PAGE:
What Stoker may lack in the intensity we saw in Old Boy and Chan-wook’s earlier work, it makes up for in mystery and slow burning tension as the veils around the characters slowly fall, to reveal them all at their most twisted and disturbed. It is perhaps this idea that has earned the film a host of comparisons to Hitchcock, where the suspense and psychological thrills are not so much plated up for the viewer, but left hidden in shoeboxes, in trees, behind doors left ajar, for us to find and create.

Stoker finds its strength when we define its title away from the simple Bram Stoker’s Dracula comparisons and look more towards the idea of a stoker, an implement used to fuel the flames of a fire. Mia Wasikowska excels as a young woman between her role as daddy’s girl and her burgeoning sexuality. Matthew Goode serves to meet this unborn sexuality, to stoke it, with his too perfect appearance and the almost otherworldly seductive power he holds over the Stoker women.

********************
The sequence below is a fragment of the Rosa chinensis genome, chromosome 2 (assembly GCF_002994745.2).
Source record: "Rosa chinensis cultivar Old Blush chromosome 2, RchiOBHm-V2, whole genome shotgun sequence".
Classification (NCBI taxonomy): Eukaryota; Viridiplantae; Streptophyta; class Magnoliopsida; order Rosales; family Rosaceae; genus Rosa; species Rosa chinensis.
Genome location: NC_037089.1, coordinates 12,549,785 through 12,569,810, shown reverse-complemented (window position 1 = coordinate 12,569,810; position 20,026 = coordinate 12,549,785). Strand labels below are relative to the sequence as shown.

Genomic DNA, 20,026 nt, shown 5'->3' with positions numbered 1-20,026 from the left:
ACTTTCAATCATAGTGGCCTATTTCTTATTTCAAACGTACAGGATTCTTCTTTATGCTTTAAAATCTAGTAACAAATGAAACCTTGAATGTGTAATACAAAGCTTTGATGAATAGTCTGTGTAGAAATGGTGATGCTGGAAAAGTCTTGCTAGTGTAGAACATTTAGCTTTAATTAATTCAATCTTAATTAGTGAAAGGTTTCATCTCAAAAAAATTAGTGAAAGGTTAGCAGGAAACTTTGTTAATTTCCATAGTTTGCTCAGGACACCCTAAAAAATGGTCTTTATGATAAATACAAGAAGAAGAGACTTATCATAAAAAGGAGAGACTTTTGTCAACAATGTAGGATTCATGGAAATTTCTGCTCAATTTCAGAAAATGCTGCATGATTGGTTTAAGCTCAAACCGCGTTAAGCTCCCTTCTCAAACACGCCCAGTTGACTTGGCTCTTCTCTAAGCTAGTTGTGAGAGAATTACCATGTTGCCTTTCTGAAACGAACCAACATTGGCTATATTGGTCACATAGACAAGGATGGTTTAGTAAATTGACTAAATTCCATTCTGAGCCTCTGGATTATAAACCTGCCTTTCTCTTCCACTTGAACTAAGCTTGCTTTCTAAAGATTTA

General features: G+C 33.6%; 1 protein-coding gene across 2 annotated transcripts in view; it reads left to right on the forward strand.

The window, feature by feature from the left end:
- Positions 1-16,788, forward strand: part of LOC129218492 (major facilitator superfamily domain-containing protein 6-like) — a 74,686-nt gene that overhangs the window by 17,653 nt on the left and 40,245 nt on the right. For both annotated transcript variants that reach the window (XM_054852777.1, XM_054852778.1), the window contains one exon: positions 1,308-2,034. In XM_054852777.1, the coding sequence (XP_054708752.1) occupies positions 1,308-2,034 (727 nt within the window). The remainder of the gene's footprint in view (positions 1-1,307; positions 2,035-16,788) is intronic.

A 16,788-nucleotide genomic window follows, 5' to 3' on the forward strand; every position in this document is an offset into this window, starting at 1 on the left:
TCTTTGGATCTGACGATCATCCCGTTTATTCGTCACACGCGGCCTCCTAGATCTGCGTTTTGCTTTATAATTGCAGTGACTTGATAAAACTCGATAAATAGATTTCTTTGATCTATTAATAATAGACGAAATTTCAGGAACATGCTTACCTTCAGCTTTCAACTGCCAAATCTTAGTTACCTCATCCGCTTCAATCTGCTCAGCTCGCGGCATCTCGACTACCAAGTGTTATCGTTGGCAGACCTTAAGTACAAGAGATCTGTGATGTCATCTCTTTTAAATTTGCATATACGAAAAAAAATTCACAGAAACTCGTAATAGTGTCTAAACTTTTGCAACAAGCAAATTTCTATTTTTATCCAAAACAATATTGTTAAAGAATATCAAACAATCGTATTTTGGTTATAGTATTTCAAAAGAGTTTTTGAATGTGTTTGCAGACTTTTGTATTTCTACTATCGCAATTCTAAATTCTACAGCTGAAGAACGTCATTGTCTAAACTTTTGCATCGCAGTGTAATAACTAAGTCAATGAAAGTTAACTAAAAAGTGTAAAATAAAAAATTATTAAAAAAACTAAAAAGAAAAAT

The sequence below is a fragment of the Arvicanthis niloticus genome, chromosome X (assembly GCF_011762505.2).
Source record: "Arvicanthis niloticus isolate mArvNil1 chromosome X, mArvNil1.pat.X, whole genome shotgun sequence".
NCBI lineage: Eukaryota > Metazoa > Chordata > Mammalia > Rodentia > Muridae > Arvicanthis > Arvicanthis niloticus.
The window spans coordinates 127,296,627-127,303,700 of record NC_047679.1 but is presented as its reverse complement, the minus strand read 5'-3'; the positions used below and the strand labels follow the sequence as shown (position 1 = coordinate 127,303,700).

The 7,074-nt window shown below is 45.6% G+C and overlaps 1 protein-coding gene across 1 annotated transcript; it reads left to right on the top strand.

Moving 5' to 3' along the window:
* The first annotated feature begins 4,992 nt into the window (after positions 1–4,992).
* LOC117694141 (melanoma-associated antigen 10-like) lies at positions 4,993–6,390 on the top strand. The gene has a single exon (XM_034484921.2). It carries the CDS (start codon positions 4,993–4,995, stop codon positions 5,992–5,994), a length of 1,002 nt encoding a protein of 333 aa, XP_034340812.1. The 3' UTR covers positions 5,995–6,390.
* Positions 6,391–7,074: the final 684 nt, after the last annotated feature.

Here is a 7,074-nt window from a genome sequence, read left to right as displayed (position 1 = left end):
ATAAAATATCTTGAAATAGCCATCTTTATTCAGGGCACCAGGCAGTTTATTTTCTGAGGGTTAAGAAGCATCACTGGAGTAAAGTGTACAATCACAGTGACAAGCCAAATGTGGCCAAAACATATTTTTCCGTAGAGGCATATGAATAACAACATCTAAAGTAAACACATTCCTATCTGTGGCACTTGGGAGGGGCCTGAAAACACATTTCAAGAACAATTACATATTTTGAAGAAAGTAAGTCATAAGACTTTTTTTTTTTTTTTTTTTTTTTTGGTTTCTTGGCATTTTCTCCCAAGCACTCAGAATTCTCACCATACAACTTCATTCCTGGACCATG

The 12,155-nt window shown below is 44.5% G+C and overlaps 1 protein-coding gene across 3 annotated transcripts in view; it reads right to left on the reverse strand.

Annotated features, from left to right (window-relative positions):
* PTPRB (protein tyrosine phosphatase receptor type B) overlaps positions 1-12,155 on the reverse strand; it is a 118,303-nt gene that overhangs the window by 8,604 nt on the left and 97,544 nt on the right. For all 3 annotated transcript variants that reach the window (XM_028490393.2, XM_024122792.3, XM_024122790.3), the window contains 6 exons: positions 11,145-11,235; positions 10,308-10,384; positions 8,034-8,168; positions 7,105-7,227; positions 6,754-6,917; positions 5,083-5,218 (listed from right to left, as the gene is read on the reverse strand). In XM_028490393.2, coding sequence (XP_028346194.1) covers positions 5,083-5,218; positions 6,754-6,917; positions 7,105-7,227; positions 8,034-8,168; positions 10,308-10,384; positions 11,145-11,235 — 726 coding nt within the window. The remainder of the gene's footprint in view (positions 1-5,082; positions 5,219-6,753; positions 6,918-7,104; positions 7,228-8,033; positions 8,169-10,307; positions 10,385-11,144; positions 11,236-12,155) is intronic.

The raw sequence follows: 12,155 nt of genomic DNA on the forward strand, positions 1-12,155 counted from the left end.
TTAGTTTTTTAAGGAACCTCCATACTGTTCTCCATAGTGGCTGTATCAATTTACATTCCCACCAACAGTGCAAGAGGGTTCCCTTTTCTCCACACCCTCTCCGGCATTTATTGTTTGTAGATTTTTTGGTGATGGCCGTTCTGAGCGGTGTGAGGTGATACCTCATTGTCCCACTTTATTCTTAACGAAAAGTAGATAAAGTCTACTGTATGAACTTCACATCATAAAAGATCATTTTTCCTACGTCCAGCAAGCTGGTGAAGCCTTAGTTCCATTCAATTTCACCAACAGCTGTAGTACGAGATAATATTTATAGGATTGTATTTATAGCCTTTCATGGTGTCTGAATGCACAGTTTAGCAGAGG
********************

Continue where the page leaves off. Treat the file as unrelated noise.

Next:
Quietly violent and resonating, Stoker is a strikingly affecting film wrapped up as a gothic fairytale and a revelation that has allowed us to see Wentworth Miller emerge as the writer we should all be watching.


The Woman in Black

31 Dec

Director: James Watkins (2012)

woman-in-blackFrom the trailer alone, my threshold of terror looked set to be pretty low when it came to watching The Woman in Black. Wind-up toys, singing children, clowns, swampy plains prompting flashbacks of my own close encounters of the muddy kind as a child – it didn’t bode well.